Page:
All colors that indicate hybridization, such as colorpoint, chocolate or lilac, are prohibited, even when combined with white. Even if it is Scottish Fold lilac it is highly sought after on Google, it is not a color in the breed standard.

Size: height and weight

The Scottish Fold is a medium sized cat. If we talk about weight we have:

  • males: 5-6 kg
  • females: 4 kg

Defects

Any deviation from the breed standard is considered a defect. Among the most common we have:

  • bent or short tail
  • tail with vertebrae of abnormal thickness
  • any evidence of disease
  • colors resulting from hybridization

Character of the Scottish Fold

Scottish Fold, cat
Source: Pixabay

The character of the Scottish Fold is that of a quiet cat, sociable and company. He loves sharing life and spaces both with people and with other animals. THE kittens they tend to be more playful than adults. Perfectly suited to apartment life, but beware: they are also skilled hunters.

It is a cat that is very attached to its human, it will follow it everywhere and it will need to cuddles and attentions. Not suitable, therefore, for those who spend too many hours away from home.

He is also extremely curious, tending to hide all the small objects that catch his attention. Not particularly cold.

Who is it suitable for?

Given the sociability, the Scottish Fold could be suitable as a first cat also for beginners (as long as they are informed about its possible health problems). Ideal for those who live in an apartment or already have other animals. Not suitable, however, for those who spend many hours away from home.

Nutrition, health and disease

L’feeding of the Scottish Fold it does not differ much from that of other feline breeds or tabby cats. Both in the case of commercial nutrition (croquettes or cans) and in the case of home nutrition, you must opt ​​for quality foods and ingredients.

Be careful not to overdo the doses as it is an easily endangered breed obesity.

For the cureApart from paying more attention to cleaning the ears and a brush every now and then to remove the dead hair, it does not need great care.

Illnesses

In addition to the classics illnesses that all cats can manifest regardless of breed, in the Scotish Fold we can see above all:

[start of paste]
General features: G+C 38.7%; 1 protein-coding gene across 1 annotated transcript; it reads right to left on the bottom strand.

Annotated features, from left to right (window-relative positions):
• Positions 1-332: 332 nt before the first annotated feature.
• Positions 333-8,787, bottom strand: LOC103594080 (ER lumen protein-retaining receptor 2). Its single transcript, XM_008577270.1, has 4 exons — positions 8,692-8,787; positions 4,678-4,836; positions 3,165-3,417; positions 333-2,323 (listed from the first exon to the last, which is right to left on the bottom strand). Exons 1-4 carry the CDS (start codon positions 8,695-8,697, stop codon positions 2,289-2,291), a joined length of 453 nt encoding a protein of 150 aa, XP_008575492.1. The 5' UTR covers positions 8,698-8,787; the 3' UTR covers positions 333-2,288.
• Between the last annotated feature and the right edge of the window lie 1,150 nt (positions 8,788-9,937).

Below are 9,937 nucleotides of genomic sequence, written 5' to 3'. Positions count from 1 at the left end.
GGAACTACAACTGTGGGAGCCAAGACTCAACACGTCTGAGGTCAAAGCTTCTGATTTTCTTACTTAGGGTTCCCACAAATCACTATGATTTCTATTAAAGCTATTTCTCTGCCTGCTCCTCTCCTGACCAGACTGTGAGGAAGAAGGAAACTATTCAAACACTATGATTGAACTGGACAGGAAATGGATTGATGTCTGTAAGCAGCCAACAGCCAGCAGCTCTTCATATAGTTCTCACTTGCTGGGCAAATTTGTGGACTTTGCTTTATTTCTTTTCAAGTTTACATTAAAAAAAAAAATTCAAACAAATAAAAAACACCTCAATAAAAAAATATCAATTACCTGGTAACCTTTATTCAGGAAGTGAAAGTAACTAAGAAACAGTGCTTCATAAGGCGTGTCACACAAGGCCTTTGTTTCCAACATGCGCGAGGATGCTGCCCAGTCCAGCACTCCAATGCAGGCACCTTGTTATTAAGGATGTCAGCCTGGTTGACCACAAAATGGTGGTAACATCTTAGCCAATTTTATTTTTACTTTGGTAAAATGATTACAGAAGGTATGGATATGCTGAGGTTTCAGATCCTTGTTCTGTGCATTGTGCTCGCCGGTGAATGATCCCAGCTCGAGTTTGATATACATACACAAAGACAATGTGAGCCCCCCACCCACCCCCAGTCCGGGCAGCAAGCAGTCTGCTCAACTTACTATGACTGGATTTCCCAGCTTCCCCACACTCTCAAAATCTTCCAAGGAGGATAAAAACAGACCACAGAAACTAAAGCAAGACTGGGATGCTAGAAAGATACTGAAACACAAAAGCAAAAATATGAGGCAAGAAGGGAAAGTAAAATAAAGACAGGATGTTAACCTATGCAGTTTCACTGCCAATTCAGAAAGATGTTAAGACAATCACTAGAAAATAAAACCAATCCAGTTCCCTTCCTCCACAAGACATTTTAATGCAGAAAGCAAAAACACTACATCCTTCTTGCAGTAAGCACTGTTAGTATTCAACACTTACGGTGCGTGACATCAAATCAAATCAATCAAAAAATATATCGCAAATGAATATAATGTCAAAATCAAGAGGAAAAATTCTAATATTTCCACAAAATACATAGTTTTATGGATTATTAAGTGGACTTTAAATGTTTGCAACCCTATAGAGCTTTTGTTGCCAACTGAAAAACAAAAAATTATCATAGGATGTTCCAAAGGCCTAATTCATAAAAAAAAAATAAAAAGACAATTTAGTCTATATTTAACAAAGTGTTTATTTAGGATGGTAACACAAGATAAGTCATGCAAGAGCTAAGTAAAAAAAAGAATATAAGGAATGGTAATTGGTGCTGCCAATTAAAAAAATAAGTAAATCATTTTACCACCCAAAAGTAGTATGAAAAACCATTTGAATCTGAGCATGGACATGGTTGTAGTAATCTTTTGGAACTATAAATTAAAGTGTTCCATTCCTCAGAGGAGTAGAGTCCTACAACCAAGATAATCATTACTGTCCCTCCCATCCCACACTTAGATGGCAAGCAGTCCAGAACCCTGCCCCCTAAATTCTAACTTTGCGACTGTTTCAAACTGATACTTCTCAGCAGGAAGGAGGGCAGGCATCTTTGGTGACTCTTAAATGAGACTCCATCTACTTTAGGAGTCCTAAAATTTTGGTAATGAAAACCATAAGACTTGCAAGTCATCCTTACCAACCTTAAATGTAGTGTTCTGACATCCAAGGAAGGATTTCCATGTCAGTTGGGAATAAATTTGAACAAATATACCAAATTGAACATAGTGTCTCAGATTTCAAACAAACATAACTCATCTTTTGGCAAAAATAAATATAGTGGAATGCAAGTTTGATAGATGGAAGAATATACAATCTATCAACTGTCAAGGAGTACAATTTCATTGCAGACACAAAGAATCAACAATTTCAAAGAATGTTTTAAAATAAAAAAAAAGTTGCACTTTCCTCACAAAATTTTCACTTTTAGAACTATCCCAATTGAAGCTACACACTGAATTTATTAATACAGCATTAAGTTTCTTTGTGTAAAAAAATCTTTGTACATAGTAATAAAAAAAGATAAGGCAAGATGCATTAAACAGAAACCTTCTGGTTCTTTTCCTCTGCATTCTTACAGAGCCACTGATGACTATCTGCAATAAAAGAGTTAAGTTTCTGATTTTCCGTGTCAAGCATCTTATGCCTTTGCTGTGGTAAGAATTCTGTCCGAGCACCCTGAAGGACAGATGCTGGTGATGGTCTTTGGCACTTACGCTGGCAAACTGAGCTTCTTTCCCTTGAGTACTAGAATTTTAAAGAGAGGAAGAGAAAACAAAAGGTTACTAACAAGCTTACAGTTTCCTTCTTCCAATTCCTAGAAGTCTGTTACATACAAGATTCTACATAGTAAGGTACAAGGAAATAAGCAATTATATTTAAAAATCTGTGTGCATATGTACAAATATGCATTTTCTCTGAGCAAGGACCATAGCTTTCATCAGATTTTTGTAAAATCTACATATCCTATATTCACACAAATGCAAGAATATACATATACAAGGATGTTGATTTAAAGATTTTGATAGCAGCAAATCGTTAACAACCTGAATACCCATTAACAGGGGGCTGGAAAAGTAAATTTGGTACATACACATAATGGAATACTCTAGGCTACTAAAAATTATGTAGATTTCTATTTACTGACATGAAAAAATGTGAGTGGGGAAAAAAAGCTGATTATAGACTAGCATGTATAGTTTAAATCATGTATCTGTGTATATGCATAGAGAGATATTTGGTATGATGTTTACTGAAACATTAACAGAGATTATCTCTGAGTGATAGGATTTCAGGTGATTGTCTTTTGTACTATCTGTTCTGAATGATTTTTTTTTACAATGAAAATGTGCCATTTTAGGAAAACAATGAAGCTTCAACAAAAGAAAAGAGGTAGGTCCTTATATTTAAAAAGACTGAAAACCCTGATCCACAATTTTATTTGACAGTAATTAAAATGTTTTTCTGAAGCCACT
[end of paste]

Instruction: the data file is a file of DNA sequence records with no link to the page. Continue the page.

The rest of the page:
• osteocondrodisplasia
  • polycystic disease
  • hypertrophic cardiomyopathy
  • otiti

Where to find a Scottish Fold

can find a Scottish Fold for sale gives farms professional, amateur or private individuals who have litters. To be sure it’s a Scottish Fold, the only way to know is if it comes with Pedigree.

Alternatively, you can try to ask your veterinarian for a genetic test, but the Pedigree is required for the official.

How much does a Scottish Fold puppy cost

Scottish Fold, kitten
Source: Pixabay

The cost of a Scottish Fold puppy it is quite high: it starts at 800 euros, but easily reaches 1,500 euros or more. The price it varies a lot depending on the genealogy and the type of breeding.

Curiosity

Here are some small ones curiosities about the Scottish Fold:

  • There is no it Scottish Fold nano, the standard provides for a single variant. If a Scottish Fold is born with too short legs, it is a genetic anomaly or a form of dwarfism (therefore it is a “sick” cat)
  • If you are wondering how long does a Scottish Fold live, well, yours average life span is 14 years old (not among the longest-lived breeds)
  • It is strictly It is forbidden to mate two Scottish Folds with folded ears: the gene that causes folded ears, in fact, is autosomal dominant with incomplete penetrance. In homozygosity it is accompanied by fatal congenital anomalies. For this reason, people with folded ears are only mated with those with straight ears
  • I kittens at birth they have ears like all other cats. Only around 2 weeks you can see if they will have the typical crease or not

Why get a Scottish Fold

It Scottish Fold it is a particular looking cat that immediately catches the attention. He is docile and affectionate, loves life in company and loves being at home to be pampered. Whether it’s a Scottish with folded ears, or a Scottish with straight ears, it’s a lovely cat.


Source: GreenStyle by www.greenstyle.it.